Have questions or need advice? Ask NetGalley’s marketing team – firstname.lastname@example.org! We’re here to help, and want to help your book succeed. And, be sure to subscribe to NetGalley Insights so that you don’t miss our next Proven Strategies post.
Anyone who works in the book industry is, in a sense, a content curator. But a curatorial eye looks different for different segments of the industry: for agents, marketing departments, booksellers, critics, and influencers.
Stephen Sposato, Manager of Content Curation at Chicago Public Libraries told NetGalley Insights how he and his team think about their roles as curators for their community, and which resources they use to make sure that they are best meeting their patrons’ needs.
Unlike an independent bookstore, which caters to the current interests of a neighborhood, librarians need to consider a wider demographic and a different set of needs. With 80 locations, over 2.6 million books in circulation, and 1.7 million patrons, Sposato and his team are curating for a massive and diverse community.
Sposato told Insights, “We’re expected to provide access to books for a lot longer (sometimes even after they’re out of print). We also tend to offer materials people need for short term help but don’t particularly want to own, such as resume books, SAT prep books, or books on dieting and fitness. The public expects us to offer access to all books in perpetuity, but the reality is we have limited resources and must make choices every day about the collection, and so librarians are curators in this sense.”
Here are the resources that Sposato and his team use to curate the offerings for Chicago Public Libraries.
“We actually order most new mainstream books because we serve a large city and we can count on wide demand. For us the trick is to correctly anticipate the level of demand and to order the right number of copies. We check the previous track record of the authors of new books and look at the performance of similar books. We are committed to stocking a collection that is “current, diverse and responsive,” as it states in our library’s most recent strategic plan, and at the same time we need to be fiscally responsible with our funding.”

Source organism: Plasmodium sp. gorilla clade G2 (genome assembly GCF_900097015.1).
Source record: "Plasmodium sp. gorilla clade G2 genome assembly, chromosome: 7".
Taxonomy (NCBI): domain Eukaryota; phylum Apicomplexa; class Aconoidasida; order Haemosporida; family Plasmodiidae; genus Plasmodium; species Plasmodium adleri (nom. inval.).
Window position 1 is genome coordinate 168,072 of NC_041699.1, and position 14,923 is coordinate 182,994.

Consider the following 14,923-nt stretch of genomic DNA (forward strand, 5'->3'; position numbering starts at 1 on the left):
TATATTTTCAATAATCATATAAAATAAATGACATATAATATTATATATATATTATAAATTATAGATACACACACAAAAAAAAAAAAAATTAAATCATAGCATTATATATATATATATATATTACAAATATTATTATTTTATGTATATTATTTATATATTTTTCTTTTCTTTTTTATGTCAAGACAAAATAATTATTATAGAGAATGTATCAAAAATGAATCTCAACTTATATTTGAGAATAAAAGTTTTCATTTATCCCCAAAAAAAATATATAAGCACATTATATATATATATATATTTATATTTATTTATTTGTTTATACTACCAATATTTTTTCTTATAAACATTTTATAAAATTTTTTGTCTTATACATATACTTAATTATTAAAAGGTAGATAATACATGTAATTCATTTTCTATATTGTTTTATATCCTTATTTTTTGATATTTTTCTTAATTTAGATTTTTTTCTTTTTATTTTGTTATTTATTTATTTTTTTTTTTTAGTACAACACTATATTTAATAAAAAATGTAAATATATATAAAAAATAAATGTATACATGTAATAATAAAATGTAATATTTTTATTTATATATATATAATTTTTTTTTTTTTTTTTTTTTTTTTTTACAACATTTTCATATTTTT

“We stay on top of the coverage of forthcoming and new books pretty well. Aside from the opportunities I just mentioned, publishers work with library distributors like Ingram and Baker & Taylor who helpfully create lists of forthcoming titles each month. And librarians across the country also discuss forthcoming titles on social media and contribute to the monthly LibraryReads list of the top 10 titles recommended for readers each month.”
*Librarians from NetGalley can nominate books for LibraryReads directly within their account!
Library Marketing teams
“We don’t have as much direct contact as we could ideally, but the bigger publishing houses and some of the mid-size publishers have staff devoted to library marketing, and we receive regular email newsletters from them, as well as notices about forthcoming books, including some access to advance copies. When we can attend professional conferences, there are often opportunities to see them present forthcoming books in person and meet with them in exhibitor booths. We also receive some catalogs by mail. Our publisher reps also tend to be extremely helpful when we contact them with requests by email.
We’ve had great success with publishers sponsoring author visits, and we’ve even started experimenting with “book buzz” events for the public as when Penguin Random House came and pitched new books directly to our patrons or we invited smaller local publishers to showcase their newest titles. We also had the opportunity to partner with Macmillan recently who worked with a mystery book club at one of our branches to promote some new mystery titles.”
Sposato hopes to expand his collaborations with publishers. “With the demise of some big [bookstore] chains over the last couple decades, there are fewer physical places for people to discover new books, movies and music. We see libraries playing an increasing role in discovery, and we think that’s of long-term benefit to publishers, so more dialogue would be great. I’d also like to see more proactive inclusion of libraries when launching books of local appeal: we need to know about big Chicago books before anyone else. And while book stores tend to be found in the wealthiest neighborhoods in order to have the best chance of survival, we have a presence in more diverse neighborhoods. We love it when publishers are open to discussing the needs we see throughout our entire society.”
How do you or your marketing team work with regional librarians? Email us at email@example.com. We’d love to feature your strategies!
Stephen Sposato is the manager of Content Curation at Chicago Public Library, overseeing selection and readers’ advisory. He has over fifteen years of experience in collection development and readers’ advisory. He has written for Library Journal as a reviewer and as a contributor to the Reader’s Shelf column. He has provided extensive RA training, given presentations at BookExpo, the Illinois Library Association and the American Library Association, and currently serves as a member of the Board of Directors for LibraryReads. You can find him on Twitter at @stephensposato.